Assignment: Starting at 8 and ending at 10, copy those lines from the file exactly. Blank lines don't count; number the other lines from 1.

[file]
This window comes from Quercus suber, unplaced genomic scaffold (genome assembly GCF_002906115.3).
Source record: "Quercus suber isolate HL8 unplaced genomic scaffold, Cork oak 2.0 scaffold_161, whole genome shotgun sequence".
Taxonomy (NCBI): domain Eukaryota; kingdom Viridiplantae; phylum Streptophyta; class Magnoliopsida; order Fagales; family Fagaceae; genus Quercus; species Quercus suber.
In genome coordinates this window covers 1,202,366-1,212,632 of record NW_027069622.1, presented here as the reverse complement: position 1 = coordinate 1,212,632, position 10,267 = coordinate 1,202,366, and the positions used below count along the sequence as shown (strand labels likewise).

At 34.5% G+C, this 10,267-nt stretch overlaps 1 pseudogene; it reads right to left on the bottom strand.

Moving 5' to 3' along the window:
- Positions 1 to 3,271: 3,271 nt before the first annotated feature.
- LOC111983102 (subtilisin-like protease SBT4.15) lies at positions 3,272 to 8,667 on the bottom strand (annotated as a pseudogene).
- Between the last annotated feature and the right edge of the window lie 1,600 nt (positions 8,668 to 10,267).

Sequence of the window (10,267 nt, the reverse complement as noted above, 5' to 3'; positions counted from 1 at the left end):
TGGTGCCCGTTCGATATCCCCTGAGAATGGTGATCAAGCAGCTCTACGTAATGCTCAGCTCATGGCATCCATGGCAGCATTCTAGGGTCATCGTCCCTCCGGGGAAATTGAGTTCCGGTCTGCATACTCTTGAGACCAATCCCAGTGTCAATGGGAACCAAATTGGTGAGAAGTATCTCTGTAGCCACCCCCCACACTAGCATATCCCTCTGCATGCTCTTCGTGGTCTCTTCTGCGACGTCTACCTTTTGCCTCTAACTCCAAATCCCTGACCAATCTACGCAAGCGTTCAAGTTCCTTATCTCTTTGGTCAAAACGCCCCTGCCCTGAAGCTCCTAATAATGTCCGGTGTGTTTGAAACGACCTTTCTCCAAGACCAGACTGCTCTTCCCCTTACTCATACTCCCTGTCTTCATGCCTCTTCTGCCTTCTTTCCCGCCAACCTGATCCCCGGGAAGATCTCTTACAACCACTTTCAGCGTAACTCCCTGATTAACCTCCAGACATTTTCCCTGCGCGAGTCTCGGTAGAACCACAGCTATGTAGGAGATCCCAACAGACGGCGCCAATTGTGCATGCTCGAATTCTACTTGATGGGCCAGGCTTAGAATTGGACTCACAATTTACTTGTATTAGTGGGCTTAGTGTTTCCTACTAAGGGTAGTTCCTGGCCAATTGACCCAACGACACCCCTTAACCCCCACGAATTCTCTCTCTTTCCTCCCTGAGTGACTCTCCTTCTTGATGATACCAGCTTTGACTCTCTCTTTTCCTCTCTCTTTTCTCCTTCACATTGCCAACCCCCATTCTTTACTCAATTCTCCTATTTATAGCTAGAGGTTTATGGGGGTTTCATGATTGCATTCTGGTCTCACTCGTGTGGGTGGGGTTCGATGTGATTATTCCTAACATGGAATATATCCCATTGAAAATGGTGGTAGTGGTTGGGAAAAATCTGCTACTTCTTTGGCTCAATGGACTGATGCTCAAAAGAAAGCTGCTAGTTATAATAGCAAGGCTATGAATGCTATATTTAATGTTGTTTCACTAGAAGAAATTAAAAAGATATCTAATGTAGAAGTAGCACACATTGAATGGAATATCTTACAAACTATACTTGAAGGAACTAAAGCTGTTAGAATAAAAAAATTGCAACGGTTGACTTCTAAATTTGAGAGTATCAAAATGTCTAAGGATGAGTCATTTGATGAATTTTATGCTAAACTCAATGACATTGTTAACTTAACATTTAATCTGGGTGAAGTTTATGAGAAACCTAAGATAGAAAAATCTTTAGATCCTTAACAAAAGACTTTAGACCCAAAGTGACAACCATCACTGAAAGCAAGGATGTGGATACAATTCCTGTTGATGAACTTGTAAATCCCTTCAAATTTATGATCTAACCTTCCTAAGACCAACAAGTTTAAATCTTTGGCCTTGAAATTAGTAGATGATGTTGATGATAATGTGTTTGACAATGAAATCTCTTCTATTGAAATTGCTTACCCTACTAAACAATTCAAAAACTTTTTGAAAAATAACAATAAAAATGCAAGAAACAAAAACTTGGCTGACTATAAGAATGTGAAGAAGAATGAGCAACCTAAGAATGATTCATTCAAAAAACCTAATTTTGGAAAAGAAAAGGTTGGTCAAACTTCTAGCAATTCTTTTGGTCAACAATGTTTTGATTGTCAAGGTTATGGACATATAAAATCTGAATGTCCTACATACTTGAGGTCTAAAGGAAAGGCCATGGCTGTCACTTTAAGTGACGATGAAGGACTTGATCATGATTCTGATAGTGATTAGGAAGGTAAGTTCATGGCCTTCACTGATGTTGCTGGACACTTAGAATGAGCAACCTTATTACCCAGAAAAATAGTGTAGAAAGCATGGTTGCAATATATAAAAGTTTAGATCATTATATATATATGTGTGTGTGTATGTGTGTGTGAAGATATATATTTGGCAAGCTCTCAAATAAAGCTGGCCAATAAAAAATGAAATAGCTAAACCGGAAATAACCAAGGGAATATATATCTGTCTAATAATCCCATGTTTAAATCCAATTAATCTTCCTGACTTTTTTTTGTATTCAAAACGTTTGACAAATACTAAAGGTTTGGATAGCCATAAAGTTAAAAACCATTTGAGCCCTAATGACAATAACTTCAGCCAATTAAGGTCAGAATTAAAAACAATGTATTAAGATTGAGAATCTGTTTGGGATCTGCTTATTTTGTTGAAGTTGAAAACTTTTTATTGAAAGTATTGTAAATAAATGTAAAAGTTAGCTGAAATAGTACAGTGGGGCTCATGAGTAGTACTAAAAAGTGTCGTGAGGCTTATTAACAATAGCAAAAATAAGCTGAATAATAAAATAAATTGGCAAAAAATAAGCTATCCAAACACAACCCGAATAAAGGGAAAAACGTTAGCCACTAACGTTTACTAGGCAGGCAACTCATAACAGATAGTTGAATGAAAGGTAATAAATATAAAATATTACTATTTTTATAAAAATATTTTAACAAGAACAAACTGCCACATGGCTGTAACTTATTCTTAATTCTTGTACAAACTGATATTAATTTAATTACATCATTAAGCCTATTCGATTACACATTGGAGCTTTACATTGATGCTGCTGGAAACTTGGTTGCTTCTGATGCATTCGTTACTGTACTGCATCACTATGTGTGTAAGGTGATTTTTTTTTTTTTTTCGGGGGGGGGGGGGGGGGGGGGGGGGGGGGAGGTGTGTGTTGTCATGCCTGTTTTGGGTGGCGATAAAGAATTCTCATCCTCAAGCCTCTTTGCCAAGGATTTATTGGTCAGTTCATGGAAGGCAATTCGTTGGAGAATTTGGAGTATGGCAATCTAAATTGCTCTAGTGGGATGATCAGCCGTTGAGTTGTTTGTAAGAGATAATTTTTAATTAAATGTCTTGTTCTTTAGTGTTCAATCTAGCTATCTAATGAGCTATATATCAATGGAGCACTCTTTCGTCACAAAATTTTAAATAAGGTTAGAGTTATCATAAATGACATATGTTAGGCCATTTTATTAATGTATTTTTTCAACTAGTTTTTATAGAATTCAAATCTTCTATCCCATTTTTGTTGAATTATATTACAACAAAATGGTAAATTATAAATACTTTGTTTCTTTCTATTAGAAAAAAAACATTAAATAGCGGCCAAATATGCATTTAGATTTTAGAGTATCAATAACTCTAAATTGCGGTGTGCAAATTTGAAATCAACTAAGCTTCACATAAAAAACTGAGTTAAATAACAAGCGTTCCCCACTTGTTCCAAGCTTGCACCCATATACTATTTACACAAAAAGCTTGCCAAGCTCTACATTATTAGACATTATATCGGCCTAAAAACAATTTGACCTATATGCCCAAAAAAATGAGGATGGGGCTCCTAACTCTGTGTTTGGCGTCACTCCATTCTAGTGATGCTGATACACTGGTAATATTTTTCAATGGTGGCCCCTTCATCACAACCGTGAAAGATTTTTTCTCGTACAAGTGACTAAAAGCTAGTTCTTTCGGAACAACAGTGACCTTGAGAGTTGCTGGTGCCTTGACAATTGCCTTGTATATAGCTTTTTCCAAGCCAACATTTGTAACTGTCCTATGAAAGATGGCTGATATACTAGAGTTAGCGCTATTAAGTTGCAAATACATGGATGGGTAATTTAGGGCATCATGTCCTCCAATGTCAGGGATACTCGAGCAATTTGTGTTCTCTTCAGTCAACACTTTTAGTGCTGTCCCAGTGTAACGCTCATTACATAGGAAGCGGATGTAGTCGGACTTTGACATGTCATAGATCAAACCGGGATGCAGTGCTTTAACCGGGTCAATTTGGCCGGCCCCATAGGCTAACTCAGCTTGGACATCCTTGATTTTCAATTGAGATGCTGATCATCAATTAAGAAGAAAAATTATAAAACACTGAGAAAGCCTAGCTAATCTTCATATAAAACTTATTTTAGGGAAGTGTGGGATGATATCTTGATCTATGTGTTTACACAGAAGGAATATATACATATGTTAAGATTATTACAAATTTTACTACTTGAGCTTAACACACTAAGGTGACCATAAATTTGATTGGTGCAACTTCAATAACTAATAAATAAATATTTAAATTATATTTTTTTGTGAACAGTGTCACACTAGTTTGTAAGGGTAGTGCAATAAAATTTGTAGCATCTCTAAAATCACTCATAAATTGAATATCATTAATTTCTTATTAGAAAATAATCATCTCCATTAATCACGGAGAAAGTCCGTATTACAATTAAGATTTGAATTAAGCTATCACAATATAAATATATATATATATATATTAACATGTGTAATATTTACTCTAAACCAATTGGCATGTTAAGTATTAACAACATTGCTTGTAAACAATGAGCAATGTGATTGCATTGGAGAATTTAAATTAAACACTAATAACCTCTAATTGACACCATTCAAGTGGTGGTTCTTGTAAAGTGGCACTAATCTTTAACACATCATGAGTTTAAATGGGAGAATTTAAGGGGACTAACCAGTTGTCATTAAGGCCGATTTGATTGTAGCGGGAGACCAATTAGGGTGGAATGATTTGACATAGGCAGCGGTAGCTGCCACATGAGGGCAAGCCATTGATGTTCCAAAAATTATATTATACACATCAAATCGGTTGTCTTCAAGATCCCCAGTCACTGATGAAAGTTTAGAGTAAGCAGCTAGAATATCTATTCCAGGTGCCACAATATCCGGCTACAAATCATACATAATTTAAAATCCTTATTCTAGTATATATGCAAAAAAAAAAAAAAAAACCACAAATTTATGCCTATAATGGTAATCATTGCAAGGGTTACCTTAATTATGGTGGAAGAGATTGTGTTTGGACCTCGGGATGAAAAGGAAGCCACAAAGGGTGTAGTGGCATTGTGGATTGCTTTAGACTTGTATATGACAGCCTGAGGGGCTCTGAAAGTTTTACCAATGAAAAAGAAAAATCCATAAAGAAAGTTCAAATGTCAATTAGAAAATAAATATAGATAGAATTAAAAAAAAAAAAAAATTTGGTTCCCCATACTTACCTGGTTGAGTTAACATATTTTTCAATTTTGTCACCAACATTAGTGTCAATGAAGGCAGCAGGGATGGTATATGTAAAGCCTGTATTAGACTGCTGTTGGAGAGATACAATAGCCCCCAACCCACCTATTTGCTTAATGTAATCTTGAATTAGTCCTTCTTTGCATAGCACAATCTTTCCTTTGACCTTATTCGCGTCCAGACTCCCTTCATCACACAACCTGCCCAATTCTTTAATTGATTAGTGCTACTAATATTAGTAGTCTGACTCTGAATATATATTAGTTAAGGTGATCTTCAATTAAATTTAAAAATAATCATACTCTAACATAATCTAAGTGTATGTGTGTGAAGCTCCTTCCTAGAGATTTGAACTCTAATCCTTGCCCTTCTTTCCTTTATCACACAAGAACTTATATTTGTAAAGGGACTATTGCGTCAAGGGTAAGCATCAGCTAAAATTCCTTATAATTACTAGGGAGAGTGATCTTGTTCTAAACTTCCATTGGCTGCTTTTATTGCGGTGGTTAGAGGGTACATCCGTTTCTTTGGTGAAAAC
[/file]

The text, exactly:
- LOC111983102 (subtilisin-like protease SBT4.15) lies at positions 3,272 to 8,667 on the bottom strand (annotated as a pseudogene).
- Between the last annotated feature and the right edge of the window lie 1,600 nt (positions 8,668 to 10,267).

Sequence of the window (10,267 nt, the reverse complement as noted above, 5' to 3'; positions counted from 1 at the left end):